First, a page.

Iran delivers hundreds of ballistic missiles to Russia as Ukrainian defense falters

Iran has delivered hundreds of short-range ballistic missiles to bolster Russia's invasion of Ukraine as Ukrainian forces falter with slim resources.

Iran delivers hundreds of ballistic missiles to Russia as Ukrainian defense falters

Iran has reportedly delivered hundreds of ballistic missiles to Russia since January, bolstering their forces as defenders in Ukraine falter.

Most of the 400 missiles Iran has delivered are from the Fateh-110 family of short-range ballistic armaments. Fateh-110s are easily transportable by road and can strike targets up to 435 miles away.

Russian and Iranian officials came to an agreement on the missile deal in December, and shipments began in early January, according to six sources who spoke with Reuters.

Russia has so far received at least four of the shipments, and more are expected to be delivered in the coming weeks.

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"There will be more shipments," one Iranian official told Reuters. "There is no reason to hide it. We are allowed to export weapons to any country that we wish to."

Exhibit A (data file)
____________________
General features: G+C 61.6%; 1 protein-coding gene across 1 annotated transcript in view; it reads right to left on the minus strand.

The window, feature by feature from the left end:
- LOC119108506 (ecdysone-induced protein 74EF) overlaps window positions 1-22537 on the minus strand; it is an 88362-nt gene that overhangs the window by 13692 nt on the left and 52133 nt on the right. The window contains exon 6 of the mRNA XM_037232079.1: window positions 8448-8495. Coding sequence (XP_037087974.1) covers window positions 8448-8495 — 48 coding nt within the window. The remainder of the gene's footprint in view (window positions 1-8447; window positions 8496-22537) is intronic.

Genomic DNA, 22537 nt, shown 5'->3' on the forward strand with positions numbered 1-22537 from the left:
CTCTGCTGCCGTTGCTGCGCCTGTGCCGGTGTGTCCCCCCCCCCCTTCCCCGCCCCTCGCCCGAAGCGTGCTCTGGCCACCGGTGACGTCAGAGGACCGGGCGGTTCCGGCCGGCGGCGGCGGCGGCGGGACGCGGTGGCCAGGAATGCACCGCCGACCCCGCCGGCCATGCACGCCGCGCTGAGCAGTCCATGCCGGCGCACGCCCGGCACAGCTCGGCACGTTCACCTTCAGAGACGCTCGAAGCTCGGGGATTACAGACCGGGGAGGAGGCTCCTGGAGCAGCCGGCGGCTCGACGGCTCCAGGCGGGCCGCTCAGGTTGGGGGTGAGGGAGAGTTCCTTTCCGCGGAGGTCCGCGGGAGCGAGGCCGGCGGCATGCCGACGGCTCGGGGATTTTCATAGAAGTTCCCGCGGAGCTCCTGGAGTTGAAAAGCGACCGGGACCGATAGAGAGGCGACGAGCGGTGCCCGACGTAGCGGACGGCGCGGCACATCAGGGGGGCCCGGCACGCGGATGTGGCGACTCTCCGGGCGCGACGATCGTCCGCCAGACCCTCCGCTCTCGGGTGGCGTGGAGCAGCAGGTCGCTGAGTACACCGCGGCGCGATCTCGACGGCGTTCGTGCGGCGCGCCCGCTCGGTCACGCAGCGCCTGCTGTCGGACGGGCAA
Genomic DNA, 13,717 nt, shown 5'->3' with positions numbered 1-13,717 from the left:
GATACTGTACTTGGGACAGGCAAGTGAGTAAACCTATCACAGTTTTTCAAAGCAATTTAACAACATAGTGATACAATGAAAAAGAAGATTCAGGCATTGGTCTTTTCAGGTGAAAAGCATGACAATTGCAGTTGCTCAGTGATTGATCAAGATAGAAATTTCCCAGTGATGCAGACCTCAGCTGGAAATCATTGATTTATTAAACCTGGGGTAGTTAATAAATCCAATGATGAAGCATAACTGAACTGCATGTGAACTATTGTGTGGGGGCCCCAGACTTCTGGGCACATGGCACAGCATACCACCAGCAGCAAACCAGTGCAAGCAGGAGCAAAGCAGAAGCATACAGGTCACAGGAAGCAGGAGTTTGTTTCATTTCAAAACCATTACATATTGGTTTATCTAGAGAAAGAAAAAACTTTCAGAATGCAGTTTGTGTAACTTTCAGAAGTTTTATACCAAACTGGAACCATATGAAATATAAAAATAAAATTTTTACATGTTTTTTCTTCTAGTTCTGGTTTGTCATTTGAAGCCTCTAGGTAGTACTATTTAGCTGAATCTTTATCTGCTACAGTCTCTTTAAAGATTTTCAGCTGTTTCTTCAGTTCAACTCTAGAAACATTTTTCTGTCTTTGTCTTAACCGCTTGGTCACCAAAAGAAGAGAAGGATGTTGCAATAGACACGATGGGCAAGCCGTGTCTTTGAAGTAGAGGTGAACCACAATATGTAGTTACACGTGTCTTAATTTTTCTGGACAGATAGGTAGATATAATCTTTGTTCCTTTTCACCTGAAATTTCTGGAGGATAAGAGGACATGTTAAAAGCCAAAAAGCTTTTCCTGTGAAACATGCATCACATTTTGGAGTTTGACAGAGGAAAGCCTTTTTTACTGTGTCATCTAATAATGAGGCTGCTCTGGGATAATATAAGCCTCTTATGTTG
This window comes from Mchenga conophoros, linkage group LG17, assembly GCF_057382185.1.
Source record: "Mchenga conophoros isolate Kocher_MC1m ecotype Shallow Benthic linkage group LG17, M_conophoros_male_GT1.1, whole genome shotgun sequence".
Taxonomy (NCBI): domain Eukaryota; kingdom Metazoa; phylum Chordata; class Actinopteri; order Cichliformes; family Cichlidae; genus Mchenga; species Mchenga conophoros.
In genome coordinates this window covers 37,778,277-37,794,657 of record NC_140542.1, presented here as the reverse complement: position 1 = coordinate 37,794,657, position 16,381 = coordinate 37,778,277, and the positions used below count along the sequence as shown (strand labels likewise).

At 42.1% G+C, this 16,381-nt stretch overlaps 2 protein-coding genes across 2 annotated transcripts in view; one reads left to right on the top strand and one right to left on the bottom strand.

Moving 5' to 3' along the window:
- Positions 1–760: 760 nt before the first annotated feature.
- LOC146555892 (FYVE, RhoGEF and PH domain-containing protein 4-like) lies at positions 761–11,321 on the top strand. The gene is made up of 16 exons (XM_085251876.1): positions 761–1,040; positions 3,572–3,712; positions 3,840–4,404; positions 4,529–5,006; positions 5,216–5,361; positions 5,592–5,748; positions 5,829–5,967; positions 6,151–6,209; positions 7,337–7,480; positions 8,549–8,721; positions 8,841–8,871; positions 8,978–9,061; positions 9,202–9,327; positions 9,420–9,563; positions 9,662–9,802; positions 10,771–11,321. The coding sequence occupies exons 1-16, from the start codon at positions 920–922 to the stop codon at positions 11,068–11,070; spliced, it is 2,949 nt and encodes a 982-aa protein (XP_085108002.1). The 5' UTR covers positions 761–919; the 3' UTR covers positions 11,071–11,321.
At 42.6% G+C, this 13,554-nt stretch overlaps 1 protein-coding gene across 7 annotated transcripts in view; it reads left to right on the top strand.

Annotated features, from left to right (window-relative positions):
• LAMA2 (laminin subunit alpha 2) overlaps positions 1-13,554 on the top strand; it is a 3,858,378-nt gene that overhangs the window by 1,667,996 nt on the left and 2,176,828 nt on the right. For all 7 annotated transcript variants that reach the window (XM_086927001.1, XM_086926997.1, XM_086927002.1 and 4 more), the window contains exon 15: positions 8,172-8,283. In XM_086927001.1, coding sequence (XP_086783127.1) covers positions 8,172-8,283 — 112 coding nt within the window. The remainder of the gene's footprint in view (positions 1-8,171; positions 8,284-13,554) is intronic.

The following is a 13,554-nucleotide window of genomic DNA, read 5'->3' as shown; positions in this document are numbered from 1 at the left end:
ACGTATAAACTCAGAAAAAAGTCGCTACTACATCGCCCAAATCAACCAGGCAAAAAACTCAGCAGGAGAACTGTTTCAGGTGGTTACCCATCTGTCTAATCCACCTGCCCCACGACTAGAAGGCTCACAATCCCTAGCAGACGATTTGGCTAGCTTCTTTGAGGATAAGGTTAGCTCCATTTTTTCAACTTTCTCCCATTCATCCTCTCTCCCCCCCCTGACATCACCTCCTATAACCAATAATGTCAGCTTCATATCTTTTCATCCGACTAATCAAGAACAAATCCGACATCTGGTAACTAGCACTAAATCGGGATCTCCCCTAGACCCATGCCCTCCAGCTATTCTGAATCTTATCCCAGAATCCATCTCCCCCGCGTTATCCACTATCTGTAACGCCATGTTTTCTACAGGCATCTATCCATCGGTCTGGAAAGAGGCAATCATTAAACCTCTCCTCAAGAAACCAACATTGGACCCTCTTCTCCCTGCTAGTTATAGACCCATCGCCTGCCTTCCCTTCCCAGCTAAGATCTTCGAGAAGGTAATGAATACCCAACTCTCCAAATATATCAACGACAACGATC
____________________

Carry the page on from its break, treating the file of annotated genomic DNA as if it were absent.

Meanwhile, Russian President Vladimir Putin's invasion of Ukraine is seeing newfound success as resources dwindle for some Ukrainian defenders.

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Russia announced this weekend that it had captured the Ukrainian city of Avdiivka after Ukrainian forces, low on ammo and personnel, retreated. It was the first significant gain by Russia in months.

House Speaker Mike Johnson, R-La., is facing growing pressure from both sides of the aisle to deliver some kind of plan for Ukraine as the second anniversary of Russia’s invasion approaches on Feb. 24.

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A growing contingent of populist Republican lawmakers have voiced opposition to U.S. involvement in the conflict. Some have gone as far as threatening Johnson’s leadership role if he held a vote on Ukraine aid.

Nevertheless, mainstream Republicans and Democrats still argue that it is in the country’s best interest to help Kyiv remain independent from Putin and that helping defeat the authoritarian leader is critical to avoiding a wider war.

"Ukrainians are literally running out of ammo and fleeing cities while Putin kills off his main rival in the gulag. Now is not a good time to give the Russians a hand," a Senate GOP aide told Fox News Digital, referencing the death of opposition leader Alexei Navalny.

Fox News' Elizabeth Elkind and Reuters contributed to this report.